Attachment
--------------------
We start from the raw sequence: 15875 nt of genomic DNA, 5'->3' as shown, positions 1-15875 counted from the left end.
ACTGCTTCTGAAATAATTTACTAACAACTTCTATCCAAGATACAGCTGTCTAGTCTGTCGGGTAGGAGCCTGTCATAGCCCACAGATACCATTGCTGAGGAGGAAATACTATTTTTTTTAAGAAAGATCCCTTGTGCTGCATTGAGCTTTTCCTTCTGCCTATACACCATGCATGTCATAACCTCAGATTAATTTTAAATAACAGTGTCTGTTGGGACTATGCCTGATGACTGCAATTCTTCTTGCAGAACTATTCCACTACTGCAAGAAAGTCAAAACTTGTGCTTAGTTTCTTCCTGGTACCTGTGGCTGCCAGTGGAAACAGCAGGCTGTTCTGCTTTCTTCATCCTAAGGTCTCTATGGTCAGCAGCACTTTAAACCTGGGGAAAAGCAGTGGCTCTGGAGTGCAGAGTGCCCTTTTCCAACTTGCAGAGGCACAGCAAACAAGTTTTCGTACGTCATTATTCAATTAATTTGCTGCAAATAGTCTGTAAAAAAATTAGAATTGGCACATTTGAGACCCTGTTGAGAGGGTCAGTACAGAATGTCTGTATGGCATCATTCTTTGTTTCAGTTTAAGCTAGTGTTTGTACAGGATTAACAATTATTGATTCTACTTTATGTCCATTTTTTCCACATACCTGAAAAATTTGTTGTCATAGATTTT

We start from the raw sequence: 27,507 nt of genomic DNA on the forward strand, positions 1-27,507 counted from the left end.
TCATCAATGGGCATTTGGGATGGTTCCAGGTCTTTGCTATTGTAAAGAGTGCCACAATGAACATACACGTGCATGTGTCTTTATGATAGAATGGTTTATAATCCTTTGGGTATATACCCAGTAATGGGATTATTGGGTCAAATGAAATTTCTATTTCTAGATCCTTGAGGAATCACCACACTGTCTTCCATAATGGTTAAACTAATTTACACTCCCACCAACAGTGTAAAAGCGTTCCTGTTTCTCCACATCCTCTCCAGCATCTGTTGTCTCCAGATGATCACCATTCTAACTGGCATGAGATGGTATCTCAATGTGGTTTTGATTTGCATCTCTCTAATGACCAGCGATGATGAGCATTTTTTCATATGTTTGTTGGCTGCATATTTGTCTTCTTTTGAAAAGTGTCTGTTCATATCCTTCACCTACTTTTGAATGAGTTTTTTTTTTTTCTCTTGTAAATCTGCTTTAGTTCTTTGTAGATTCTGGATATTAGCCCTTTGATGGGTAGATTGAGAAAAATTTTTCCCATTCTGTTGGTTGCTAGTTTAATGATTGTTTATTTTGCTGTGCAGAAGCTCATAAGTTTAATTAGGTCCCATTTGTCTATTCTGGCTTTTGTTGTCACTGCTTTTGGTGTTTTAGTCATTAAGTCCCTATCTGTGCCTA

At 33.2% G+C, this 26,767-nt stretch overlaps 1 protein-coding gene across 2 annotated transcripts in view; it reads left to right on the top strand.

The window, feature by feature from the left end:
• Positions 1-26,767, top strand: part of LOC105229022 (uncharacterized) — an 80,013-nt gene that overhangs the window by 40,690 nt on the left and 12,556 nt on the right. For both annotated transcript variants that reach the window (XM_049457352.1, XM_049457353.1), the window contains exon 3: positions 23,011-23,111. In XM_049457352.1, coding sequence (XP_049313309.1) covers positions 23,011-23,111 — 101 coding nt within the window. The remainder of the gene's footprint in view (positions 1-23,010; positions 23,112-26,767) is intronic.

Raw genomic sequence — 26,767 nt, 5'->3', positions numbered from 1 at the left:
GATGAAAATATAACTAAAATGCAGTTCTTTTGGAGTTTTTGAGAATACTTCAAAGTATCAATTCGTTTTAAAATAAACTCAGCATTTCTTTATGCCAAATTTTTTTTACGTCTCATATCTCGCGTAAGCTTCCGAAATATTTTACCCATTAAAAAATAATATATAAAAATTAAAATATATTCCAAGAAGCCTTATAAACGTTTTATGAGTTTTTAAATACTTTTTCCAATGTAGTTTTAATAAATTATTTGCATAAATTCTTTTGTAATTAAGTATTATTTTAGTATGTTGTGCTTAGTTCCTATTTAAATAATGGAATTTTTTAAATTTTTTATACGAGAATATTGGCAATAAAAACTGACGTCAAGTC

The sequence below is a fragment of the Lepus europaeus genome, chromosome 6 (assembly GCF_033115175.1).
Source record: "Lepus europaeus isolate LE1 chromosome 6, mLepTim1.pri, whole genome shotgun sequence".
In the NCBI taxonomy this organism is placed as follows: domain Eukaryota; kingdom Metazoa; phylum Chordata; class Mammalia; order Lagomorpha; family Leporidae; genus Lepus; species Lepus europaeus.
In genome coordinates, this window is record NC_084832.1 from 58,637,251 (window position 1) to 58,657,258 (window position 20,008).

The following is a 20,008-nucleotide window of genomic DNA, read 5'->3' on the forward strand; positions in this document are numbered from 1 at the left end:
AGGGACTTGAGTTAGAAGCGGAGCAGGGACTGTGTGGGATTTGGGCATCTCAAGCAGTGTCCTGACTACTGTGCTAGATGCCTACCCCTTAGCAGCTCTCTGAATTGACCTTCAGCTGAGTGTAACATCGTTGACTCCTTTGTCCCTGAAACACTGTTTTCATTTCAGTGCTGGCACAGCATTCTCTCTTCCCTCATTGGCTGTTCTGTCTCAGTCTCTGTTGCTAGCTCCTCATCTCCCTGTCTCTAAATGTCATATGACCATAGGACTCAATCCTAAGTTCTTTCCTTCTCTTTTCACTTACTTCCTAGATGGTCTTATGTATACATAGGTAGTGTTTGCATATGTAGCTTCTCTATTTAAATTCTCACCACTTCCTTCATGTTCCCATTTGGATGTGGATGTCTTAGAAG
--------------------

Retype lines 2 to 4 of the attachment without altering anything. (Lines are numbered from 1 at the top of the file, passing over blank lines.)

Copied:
ACTGCTTCTGAAATAATTTACTAACAACTTCTATCCAAGATACAGCTGTCTAGTCTGTCGGGTAGGAGCCTGTCATAGCCCACAGATACCATTGCTGAGGAGGAAATACTATTTTTTTTAAGAAAGATCCCTTGTGCTGCATTGAGCTTTTCCTTCTGCCTATACACCATGCATGTCATAACCTCAGATTAATTTTAAATAACAGTGTCTGTTGGGACTATGCCTGATGACTGCAATTCTTCTTGCAGAACTATTCCACTACTGCAAGAAAGTCAAAACTTGTGCTTAGTTTCTTCCTGGTACCTGTGGCTGCCAGTGGAAACAGCAGGCTGTTCTGCTTTCTTCATCCTAAGGTCTCTATGGTCAGCAGCACTTTAAACCTGGGGAAAAGCAGTGGCTCTGGAGTGCAGAGTGCCCTTTTCCAACTTGCAGAGGCACAGCAAACAAGTTTTCGTACGTCATTATTCAATTAATTTGCTGCAAATAGTCTGTAAAAAAATTAGAATTGGCACATTTGAGACCCTGTTGAGAGGGTCAGTACAGAATGTCTGTATGGCATCATTCTTTGTTTCAGTTTAAGCTAGTGTTTGTACAGGATTAACAATTATTGATTCTACTTTATGTCCATTTTTTCCACATACCTGAAAAATTTGTTGTCATAGATTTT

We start from the raw sequence: 27,507 nt of genomic DNA on the forward strand, positions 1-27,507 counted from the left end.
TCATCAATGGGCATTTGGGATGGTTCCAGGTCTTTGCTATTGTAAAGAGTGCCACAATGAACATACACGTGCATGTGTCTTTATGATAGAATGGTTTATAATCCTTTGGGTATATACCCAGTAATGGGATTATTGGGTCAAATGAAATTTCTATTTCTAGATCCTTGAGGAATCACCACACTGTCTTCCATAATGGTTAAACTAATTTACACTCCCACCAACAGTGTAAAAGCGTTCCTGTTTCTCCACATCCTCTCCAGCATCTGTTGTCTCCAGATGATCACCATTCTAACTGGCATGAGATGGTATCTCAATGTGGTTTTGATTTGCATCTCTCTAATGACCAGCGATGATGAGCATTTTTTCATATGTTTGTTGGCTGCATATTTGTCTTCTTTTGAAAAGTGTCTGTTCATATCCTTCACCTACTTTTGAATGAGTTTTTTTTTTTTCTCTTGTAAATCTGCTTTAGTTCTTTGTAGATTCTGGATATTAGCCCTTTGATGGGTAGATTGAGAAAAATTTTTCCCATTCTGTTGGTTGCTAGTTTAATGATTGTTTATTTTGCTGTGCAGAAGCTCATAAGTTTAATTAGGTCCCATTTGTCTATTCTGGCTTTTGTTGTCACTGCTTTTGGTGTTTTAGTCATTAAGTCCCTATCTGTGCCTA